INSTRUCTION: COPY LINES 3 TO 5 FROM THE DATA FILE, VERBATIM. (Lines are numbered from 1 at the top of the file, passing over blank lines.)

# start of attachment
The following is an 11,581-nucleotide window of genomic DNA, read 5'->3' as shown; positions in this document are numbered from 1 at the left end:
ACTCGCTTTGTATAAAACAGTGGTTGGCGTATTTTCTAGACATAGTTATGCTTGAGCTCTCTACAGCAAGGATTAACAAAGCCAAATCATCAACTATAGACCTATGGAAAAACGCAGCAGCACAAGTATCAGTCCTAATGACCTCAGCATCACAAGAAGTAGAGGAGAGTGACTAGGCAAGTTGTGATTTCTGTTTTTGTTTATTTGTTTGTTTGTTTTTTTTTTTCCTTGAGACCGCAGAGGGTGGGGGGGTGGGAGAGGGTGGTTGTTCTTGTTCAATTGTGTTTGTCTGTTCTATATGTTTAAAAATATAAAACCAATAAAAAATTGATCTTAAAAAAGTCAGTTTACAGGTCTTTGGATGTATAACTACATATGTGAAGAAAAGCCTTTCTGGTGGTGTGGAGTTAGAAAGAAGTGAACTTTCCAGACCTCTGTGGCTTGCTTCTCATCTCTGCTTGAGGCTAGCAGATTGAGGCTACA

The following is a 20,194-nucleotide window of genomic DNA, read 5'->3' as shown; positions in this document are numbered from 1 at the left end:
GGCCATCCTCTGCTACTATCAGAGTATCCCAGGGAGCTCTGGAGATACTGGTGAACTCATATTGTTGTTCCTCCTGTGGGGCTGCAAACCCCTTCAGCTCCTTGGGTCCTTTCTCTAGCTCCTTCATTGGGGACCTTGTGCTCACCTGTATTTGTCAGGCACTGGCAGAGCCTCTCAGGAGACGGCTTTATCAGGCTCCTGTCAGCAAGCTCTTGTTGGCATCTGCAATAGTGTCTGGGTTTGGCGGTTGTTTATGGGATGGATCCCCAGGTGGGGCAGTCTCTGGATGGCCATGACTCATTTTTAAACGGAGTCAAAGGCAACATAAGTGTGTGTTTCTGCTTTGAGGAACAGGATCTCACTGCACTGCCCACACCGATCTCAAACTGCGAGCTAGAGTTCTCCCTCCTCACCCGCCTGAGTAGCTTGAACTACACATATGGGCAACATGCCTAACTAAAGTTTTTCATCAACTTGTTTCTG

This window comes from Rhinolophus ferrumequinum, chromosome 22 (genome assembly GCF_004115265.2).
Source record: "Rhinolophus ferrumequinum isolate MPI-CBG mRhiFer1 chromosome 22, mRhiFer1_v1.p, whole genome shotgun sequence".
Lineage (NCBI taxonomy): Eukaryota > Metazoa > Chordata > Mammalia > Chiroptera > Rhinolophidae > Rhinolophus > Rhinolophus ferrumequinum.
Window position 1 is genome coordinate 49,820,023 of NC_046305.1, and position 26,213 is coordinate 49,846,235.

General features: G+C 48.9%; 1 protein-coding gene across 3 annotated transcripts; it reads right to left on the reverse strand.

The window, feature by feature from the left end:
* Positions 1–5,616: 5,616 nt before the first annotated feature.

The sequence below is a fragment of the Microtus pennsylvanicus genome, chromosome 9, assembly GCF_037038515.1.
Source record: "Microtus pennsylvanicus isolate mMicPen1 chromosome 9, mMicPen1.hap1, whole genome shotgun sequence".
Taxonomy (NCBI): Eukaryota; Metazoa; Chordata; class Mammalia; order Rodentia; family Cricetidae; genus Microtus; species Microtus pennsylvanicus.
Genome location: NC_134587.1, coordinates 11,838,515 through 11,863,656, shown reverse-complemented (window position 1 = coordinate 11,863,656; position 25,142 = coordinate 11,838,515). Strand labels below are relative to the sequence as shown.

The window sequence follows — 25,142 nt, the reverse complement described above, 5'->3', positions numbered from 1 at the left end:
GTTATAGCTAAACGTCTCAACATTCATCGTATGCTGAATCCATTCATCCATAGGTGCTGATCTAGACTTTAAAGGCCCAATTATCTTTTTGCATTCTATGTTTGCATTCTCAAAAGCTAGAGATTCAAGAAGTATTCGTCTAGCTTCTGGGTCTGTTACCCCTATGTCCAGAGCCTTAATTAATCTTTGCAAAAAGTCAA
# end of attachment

The following is a 20,194-nucleotide window of genomic DNA, read 5'->3' as shown; positions in this document are numbered from 1 at the left end:
GGCCATCCTCTGCTACTATCAGAGTATCCCAGGGAGCTCTGGAGATACTGGTGAACTCATATTGTTGTTCCTCCTGTGGGGCTGCAAACCCCTTCAGCTCCTTGGGTCCTTTCTCTAGCTCCTTCATTGGGGACCTTGTGCTCACCTGTATTTGTCAGGCACTGGCAGAGCCTCTCAGGAGACGGCTTTATCAGGCTCCTGTCAGCAAGCTCTTGTTGGCATCTGCAATAGTGTCTGGGTTTGGCGGTTGTTTATGGGATGGATCCCCAGGTGGGGCAGTCTCTGGATGGCCATGACTCATTTTTAAACGGAGTCAAAGGCAACATAAGTGTGTGTTTCTGCTTTGAGGAACAGGATCTCACTGCACTGCCCACACCGATCTCAAACTGCGAGCTAGAGTTCTCCCTCCTCACCCGCCTGAGTAGCTTGAACTACACATATGGGCAACATGCCTAACTAAAGTTTTTCATCAACTTGTTTCTG

This window comes from Rhinolophus ferrumequinum, chromosome 22 (genome assembly GCF_004115265.2).